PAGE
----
Tubular tyres used to be called ‘sew-ups’ because an inner tube is literally sewn inside the tyre. Tubulars are taped or glued onto a tubular rim. This time the rim must be a tubeless rim – you can’t fit tubular tyres to a clincher or tubeless ready rim. Still the most popular type of tyre in professional racing, ‘tubs’ are not so practical for the amateur rider who is unlikely to have a team car with spare wheels on the roof behind them. A tub like the Vittoria Strada, however, has more puncture resistance and better durability than super-light racing tubs – no need to radio for that team car.

Look out for

Start with clincher tyres, which are the most straightforward to fit and remove, making roadside punctures relatively faff free once you know what you’re doing. If you’re a mountain biker already familiar with tubeless tyres then you’ll also be familiar with their advantages and will probably bypass clinchers in favour of these.

Foldable or wire bead?

Some tyres come folded up and packaged while others are come as they are. The folded type uses a flexible bead usually made from Kevlar while the other type uses a steel bead. The ‘flex bead’ type are usually lighter – Kevlar weighs quite a bit less than steel – and are more expensive, generally with better performance. Sizing is the same.

Look out for

Kevlar beads can be harder to get over the rim wall with your thumbs, so if you’re just starting out with your cycling and want to build up to doing your own maintenance and fixing your own punctures, a steel bead is a good place to start, and cheaper too.

Do I need a tread pattern?

A tread pattern can be useful at low speeds if you’re on mud or leaf mulch by the side of the road, but on tarmac – even wet tarmac – it’s the compound that keeps you rubber side down. The Continental Gatorskin is formulated to supply great traction in all weather conditions – at the expense of a little outright speed, whereas in a faster summer tyre like the Michelin Power Road the mixture of rubber and chemical additives that makes up the compound will be designed more for low rolling resistance than sticky grip. Both, however, have minimal tread patterns.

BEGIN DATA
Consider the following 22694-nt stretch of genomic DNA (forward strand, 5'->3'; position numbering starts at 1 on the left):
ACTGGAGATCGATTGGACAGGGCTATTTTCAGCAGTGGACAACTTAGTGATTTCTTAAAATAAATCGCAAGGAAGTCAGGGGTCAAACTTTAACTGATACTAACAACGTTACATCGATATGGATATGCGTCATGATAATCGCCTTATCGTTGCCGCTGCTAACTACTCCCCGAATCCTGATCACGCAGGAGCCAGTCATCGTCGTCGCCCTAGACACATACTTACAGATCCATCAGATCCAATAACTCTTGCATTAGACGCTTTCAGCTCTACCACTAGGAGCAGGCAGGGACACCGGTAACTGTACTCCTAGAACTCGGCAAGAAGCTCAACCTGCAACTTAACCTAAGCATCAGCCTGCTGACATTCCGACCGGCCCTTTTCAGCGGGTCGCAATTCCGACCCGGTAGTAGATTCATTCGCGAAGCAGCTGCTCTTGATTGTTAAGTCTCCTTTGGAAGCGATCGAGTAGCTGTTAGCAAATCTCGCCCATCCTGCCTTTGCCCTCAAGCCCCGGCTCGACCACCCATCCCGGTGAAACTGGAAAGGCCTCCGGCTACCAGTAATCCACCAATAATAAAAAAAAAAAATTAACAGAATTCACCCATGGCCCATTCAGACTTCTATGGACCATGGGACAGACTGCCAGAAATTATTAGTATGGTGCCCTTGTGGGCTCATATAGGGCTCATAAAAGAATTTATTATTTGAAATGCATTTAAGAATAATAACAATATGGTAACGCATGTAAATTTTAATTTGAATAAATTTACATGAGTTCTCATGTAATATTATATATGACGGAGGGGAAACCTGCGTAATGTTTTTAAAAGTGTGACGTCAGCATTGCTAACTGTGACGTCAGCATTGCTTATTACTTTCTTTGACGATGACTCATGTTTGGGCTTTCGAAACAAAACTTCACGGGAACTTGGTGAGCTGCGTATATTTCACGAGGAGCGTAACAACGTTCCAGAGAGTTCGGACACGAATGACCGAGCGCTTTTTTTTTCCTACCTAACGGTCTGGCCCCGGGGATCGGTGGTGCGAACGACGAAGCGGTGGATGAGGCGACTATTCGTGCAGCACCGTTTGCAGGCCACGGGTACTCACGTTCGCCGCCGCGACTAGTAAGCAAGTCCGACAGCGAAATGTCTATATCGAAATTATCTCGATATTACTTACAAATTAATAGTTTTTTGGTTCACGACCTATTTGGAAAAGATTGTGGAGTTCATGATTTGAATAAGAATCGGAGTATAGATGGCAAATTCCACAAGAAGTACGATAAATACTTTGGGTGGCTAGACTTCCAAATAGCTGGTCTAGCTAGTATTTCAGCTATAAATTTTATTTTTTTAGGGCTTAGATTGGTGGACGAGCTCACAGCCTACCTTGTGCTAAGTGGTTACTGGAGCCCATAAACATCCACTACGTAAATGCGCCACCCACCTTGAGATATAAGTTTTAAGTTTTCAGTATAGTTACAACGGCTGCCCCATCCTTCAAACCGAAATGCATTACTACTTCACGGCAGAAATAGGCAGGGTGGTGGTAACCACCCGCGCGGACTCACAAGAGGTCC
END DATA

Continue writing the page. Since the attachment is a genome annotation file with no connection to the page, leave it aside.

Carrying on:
Look out for

We’re talking about road bikes on mostly smooth surfaces on this page, but if you’re riding on gravel or towpaths, you’ll definitely need knobblier tyres. Some tyres, like the B’Twin Gravel Tyre have a tread pattern in the centre and raised knobs on the shoulders for cornering on loose surfaces.

Puncture resistance

Most brands have their own proprietary puncture resistance features. Continental, for example, uses what it calls a PolyXBreaker puncture protection insert in the Gatorskin while the Hutchinson Epsilon has a reinforced carcass. Often the thicker the tread and the heavier the tyre, the better the puncture resistance, but weight and rolling resistance will suffer.

Look out for

If getting home without stopping and fixing a puncture is more important than impressing your Strava followers with your average speed, go for a heavier tyre with puncture resistance features.

Conclusion

Your tyre choice really depends on how fast you want to go versus what level of grip and puncture protection you’re looking for, but whichever way you’re leaning there’s a tyre for you. And remember you don’t have to stick with the same tyres all year round!